The New Jersey Devils were a playoff-caliber hockey team this year when the season opened. After returning the vast majority of the roster that made it to the Stanley Cup Final last year, the Devils roared to the top of the conference and appeared to feed off the momentum of last season’s run. Then, in a shortened season, the Devils’ season went to hell.
The first sign of trouble came when Martin Brodeur suffered an injury that would keep him out of the lineup for a key stretch in the middle of a shortened year. His injury led to the overuse of Johan Hedberg, who failed miserably in a starting role. The Devils would go on a lengthy losing streak that would see one of the best teams in conference plummet from their perch atop the East. As goaltending faltered and the offense couldn’t keep up, the Devils struggled to grind out points.
When Brodeur finally returned to the lineup, the Devils had exhausted their playoff cushion. Thrust squarely into the battle for the final few spots in the Eastern Conference, New Jersey responded. Brodeur cruised to his 666th career victory and the team around him seemed inspired. The offense was clicking, and Brodeur was picking up the slack for a mediocre group of defensemen that had let down Hedberg.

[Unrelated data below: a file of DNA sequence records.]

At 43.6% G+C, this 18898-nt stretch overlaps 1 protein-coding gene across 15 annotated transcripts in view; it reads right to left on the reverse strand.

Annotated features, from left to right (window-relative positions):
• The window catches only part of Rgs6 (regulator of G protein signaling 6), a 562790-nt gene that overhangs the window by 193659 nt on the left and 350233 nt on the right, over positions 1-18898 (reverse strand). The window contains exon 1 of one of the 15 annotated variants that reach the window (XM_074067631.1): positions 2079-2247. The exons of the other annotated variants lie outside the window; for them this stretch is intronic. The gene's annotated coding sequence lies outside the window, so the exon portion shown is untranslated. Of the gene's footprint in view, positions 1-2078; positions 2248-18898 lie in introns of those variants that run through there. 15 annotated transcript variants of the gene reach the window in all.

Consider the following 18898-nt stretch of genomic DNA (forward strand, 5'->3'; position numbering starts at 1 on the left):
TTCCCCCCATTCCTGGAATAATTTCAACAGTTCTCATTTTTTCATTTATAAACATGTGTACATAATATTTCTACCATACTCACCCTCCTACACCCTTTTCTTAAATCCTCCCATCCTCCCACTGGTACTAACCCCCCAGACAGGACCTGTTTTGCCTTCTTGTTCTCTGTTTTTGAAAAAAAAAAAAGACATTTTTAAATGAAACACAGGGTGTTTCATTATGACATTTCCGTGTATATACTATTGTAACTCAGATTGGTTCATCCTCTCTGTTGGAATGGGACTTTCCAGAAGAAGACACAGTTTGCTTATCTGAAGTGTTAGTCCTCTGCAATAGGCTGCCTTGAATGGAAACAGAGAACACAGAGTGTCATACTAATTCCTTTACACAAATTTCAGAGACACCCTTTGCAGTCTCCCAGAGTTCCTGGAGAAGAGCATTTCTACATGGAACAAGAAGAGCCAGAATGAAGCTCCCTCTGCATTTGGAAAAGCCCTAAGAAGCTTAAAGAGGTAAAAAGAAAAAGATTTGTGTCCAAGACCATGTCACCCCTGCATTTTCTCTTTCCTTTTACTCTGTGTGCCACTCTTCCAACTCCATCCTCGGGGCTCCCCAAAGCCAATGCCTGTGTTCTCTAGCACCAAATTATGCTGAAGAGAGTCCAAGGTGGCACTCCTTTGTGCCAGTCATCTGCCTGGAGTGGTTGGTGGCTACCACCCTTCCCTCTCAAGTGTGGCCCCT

Just as the Devils seemed poised for a push into the postseason, the player New Jersey ran its power-play offense through, and by far their greatest offensive weapon, went crashing into the boards. Ilya Kovalchuk‘s shoulder injury sealed New Jersey’s fate, as they slumbered through the rest of the season. In an instant, New Jersey’s top line became one of the weakest in hockey, the power play lost its zip, and the offense went into its deepest slump of the year. Even a rejuvenated Brodeur couldn’t carry the Devils without Kovalchuk.
In the end, it’s impossible to ignore that when fully healthy, the New Jersey Devils were a Stanley Cup contender. Without their top goalie and top forward, the season collapsed down the stretch. A variety of factors, such as lack of depth and poor coaching, certainly contributed to New Jersey’s collapse. Still, with Brodeur and Kovalchuk healthy, the Devils looked like a team that should still be playing hockey.